• They cannot act as a class-type that can be extended or an interface-type that can be implemented
  • They are not open-ended, which means multiple type-alias declarations with the same name are treated as error rather than being merged into a single declaration. On the other hand, multiple same-name interface declarations are merged into a single declaration.

They also work well for domain-specific data-types:

type UrlString = string;
type PersonId = string | undefined | null;
type SessionToken = string;
type AuthChangedCallback = (username: string, token?: SessionToken) => void;


As mentioned earlier, Interfaces are more useful than Type Aliases and should normally be your default choice for declaring the type. Both interfaces and type-aliases are compile-time-only constructs and there is no footprint when the final JavaScript is emitted.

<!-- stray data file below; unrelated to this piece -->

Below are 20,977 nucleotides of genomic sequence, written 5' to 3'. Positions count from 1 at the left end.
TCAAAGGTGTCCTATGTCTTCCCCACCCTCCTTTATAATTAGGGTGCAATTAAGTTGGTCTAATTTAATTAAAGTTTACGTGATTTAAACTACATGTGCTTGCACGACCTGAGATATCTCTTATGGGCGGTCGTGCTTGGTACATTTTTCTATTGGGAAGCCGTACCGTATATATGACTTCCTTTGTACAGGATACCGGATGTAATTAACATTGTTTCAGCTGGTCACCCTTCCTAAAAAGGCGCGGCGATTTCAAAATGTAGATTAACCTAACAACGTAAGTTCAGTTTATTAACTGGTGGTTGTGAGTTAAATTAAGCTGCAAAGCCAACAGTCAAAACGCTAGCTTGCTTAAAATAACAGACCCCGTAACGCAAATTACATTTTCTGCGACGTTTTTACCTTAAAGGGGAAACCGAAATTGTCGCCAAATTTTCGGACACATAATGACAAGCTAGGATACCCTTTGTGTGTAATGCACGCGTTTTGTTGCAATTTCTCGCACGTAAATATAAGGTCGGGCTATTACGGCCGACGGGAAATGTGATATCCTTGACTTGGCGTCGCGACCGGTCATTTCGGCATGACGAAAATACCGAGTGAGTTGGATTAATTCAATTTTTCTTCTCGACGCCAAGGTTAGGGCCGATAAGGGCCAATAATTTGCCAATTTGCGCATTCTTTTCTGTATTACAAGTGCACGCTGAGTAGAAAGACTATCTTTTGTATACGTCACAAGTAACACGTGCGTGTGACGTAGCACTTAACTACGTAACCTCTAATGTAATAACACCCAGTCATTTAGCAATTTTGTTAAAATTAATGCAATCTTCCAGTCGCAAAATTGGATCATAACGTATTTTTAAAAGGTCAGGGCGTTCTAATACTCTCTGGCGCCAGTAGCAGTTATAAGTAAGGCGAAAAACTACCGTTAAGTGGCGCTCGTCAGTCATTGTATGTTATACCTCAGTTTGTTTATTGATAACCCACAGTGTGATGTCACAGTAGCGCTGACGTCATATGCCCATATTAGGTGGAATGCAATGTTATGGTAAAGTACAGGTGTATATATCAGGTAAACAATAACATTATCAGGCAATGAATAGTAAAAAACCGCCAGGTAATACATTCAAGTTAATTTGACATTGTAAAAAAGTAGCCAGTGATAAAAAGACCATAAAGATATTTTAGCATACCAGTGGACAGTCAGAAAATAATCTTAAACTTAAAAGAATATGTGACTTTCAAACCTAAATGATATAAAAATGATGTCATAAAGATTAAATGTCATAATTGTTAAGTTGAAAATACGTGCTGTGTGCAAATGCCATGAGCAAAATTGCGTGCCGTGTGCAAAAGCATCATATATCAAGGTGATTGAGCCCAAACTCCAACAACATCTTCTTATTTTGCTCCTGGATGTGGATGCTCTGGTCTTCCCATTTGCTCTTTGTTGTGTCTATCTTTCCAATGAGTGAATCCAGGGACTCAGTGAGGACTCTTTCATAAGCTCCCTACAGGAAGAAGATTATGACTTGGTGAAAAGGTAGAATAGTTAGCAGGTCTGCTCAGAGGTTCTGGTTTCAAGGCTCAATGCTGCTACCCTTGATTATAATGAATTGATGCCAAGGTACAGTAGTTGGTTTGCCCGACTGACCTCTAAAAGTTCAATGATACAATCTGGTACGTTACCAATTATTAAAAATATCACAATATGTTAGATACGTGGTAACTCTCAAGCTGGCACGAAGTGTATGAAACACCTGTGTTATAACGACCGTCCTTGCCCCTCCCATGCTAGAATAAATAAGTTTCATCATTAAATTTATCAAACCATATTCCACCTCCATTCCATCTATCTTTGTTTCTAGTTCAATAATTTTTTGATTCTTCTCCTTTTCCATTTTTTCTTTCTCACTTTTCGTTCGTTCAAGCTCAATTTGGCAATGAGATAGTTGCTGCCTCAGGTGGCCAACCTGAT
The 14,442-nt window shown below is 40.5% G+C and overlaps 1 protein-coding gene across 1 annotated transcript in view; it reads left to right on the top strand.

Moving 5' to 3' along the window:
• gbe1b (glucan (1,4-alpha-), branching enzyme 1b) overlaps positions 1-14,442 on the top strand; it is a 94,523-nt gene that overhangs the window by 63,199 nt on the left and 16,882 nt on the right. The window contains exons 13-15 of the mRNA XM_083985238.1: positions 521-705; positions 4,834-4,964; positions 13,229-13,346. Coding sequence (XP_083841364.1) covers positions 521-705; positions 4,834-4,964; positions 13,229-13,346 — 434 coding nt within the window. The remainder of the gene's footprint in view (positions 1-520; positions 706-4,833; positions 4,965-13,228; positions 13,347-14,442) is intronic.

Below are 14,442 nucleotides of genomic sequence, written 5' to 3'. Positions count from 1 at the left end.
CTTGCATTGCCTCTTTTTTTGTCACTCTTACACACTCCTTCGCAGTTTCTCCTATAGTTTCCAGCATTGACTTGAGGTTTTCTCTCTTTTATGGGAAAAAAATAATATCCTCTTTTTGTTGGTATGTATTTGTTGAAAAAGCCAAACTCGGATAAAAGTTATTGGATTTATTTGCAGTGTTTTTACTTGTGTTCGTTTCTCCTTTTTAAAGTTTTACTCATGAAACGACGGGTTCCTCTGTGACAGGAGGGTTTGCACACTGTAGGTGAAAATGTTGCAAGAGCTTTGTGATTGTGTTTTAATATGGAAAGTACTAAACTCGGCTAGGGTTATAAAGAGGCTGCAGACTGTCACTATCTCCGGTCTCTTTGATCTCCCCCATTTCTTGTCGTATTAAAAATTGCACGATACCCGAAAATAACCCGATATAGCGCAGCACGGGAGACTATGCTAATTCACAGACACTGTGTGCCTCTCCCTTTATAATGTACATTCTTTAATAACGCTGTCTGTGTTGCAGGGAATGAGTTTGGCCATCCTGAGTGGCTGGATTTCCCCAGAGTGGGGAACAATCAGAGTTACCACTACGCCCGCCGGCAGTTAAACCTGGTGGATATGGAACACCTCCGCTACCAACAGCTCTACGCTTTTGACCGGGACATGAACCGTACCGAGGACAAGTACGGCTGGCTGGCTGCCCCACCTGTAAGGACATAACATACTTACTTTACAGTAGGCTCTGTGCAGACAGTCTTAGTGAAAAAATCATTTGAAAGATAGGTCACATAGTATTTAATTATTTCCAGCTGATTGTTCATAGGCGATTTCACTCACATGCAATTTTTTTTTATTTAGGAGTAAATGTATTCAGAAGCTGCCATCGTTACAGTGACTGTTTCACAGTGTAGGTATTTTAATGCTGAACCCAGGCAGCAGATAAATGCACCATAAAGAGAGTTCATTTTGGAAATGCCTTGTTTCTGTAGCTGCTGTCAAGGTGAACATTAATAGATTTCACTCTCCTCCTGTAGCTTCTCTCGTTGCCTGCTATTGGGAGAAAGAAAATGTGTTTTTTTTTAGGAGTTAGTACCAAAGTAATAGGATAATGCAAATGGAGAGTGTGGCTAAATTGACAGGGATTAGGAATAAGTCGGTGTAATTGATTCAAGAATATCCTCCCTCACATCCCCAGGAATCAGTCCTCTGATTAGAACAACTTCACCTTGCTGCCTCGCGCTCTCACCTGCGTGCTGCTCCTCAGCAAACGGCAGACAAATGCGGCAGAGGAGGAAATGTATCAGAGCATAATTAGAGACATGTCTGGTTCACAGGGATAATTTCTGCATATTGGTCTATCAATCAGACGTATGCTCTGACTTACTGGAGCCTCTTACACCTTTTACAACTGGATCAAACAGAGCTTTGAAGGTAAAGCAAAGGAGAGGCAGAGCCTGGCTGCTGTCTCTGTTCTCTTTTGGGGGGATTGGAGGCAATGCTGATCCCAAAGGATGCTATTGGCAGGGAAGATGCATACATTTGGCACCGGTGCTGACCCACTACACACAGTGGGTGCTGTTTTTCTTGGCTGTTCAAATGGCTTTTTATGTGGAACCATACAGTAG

This particular characteristic is also known as zero-cost abstraction.

interface Person {
    name: string;
    email: string;
    avatarUrl?: string;
    address?: Address;

interface Address {
    line1: string;
    line2?: string;
    city: string;
    state: string;
    country: string;
    pincode: string;

Interfaces work great when you are modeling your domain and identifying the various entities and value objects in the system. This frees you from the implementation quirks and focus more on the Ubiquitous Language of the domain.


Classes are concrete types and can be instantiated with the new operator. A React component is a good example where you do have to declare a concrete type and even extend the framework type: React.Component.

import React from 'react';

class Avatar extends React.Component {
    public render() {
        const { source, description } = this.props;

        return <img src={source} alt={description} style={{ width: 64, height: 64 }} />;

Classes can also be guarded with an interface with constructor signatures to ensure type-safe creation, as seen below: